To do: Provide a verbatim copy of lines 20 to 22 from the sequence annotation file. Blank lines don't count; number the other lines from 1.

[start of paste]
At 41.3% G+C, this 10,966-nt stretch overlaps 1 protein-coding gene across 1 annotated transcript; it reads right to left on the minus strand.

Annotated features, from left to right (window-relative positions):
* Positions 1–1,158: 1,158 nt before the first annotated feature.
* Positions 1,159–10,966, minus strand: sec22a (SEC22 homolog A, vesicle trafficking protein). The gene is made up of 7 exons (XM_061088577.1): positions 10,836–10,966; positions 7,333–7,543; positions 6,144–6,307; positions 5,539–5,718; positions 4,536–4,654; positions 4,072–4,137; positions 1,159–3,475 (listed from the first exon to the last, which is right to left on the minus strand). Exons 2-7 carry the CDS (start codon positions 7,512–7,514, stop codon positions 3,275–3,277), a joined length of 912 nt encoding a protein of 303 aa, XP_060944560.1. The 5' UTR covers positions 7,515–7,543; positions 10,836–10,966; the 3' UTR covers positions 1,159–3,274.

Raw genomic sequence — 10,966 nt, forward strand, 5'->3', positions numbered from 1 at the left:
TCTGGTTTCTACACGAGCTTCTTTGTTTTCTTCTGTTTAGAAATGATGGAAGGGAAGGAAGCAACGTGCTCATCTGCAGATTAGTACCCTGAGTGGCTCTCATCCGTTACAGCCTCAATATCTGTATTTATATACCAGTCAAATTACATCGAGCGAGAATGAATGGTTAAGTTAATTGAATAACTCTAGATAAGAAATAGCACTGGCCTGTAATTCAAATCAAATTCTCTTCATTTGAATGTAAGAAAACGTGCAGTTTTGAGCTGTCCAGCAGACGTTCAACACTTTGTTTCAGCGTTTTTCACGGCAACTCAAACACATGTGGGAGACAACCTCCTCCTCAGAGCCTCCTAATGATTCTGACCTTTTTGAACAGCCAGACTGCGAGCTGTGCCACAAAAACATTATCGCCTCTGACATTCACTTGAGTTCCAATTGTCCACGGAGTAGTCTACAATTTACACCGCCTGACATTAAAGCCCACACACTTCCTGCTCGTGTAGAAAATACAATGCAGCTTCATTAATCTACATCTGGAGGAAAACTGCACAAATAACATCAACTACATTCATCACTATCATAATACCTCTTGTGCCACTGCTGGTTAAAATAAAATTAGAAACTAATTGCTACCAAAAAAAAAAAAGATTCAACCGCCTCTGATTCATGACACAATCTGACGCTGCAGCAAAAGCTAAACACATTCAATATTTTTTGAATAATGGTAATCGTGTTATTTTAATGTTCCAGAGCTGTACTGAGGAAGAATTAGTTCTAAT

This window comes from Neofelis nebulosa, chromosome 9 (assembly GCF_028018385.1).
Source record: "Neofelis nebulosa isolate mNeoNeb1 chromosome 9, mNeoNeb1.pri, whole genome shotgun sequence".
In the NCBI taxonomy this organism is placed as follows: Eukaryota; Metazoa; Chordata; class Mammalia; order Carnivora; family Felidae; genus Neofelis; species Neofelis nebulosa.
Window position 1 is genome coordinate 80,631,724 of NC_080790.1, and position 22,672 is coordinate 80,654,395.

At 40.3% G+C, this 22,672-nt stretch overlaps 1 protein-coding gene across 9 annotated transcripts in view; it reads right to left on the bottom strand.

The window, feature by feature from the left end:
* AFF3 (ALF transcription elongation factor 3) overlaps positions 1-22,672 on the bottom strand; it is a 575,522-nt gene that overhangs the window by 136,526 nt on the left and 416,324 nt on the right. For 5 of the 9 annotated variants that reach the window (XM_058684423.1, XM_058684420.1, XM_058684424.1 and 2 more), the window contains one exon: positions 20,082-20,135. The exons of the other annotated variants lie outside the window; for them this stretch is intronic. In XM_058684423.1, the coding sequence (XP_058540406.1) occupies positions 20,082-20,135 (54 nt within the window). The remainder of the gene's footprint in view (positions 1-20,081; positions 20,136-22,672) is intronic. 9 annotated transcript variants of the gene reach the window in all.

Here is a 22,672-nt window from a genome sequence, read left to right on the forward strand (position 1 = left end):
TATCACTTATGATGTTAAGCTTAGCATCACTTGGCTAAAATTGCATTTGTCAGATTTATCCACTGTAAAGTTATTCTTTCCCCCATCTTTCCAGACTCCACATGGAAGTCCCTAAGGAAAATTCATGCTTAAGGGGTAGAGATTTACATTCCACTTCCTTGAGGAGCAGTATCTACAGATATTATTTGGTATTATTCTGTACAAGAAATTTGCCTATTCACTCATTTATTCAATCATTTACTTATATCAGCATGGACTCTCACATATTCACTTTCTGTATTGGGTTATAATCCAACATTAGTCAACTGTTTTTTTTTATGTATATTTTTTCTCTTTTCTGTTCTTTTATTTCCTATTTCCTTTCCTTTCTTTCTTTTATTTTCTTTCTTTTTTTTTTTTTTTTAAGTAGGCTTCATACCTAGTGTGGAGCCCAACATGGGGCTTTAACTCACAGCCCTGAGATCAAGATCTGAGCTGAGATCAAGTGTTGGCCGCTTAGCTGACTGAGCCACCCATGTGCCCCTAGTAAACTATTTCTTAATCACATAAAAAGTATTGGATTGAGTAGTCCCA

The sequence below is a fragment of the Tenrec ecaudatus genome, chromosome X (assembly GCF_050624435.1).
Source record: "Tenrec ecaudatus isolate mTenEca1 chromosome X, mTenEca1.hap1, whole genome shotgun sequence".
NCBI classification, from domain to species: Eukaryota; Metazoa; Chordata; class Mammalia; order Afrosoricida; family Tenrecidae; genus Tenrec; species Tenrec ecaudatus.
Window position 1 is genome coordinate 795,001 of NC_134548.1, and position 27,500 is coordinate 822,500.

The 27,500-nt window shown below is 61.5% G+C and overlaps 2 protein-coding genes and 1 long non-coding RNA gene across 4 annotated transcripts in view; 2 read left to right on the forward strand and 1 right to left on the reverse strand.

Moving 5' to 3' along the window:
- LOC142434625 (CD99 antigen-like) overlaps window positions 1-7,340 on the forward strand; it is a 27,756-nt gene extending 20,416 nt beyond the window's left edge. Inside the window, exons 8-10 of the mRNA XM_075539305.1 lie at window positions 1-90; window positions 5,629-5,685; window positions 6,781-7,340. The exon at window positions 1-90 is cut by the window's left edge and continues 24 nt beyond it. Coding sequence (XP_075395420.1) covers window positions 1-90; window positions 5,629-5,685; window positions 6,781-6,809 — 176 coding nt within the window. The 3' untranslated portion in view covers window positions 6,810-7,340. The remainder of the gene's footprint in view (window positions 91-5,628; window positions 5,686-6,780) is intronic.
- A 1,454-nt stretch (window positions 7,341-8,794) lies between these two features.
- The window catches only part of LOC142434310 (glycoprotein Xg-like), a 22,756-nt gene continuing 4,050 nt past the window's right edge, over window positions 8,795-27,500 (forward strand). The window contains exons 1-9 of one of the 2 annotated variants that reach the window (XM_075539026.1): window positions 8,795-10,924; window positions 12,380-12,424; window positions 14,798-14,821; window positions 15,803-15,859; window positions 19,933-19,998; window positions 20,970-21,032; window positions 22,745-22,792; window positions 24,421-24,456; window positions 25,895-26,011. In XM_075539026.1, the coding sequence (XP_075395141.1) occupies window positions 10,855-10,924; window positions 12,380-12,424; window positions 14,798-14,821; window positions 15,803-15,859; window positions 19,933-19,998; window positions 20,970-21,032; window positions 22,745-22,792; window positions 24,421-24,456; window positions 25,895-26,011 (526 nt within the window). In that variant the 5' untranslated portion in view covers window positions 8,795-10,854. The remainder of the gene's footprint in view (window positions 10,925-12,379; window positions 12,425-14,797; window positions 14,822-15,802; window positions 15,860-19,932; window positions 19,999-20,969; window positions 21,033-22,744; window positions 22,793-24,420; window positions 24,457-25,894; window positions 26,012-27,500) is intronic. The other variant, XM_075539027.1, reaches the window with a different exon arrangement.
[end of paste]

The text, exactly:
The 27,500-nt window shown below is 61.5% G+C and overlaps 2 protein-coding genes and 1 long non-coding RNA gene across 4 annotated transcripts in view; 2 read left to right on the forward strand and 1 right to left on the reverse strand.

Moving 5' to 3' along the window:
- LOC142434625 (CD99 antigen-like) overlaps window positions 1-7,340 on the forward strand; it is a 27,756-nt gene extending 20,416 nt beyond the window's left edge. Inside the window, exons 8-10 of the mRNA XM_075539305.1 lie at window positions 1-90; window positions 5,629-5,685; window positions 6,781-7,340. The exon at window positions 1-90 is cut by the window's left edge and continues 24 nt beyond it. Coding sequence (XP_075395420.1) covers window positions 1-90; window positions 5,629-5,685; window positions 6,781-6,809 — 176 coding nt within the window. The 3' untranslated portion in view covers window positions 6,810-7,340. The remainder of the gene's footprint in view (window positions 91-5,628; window positions 5,686-6,780) is intronic.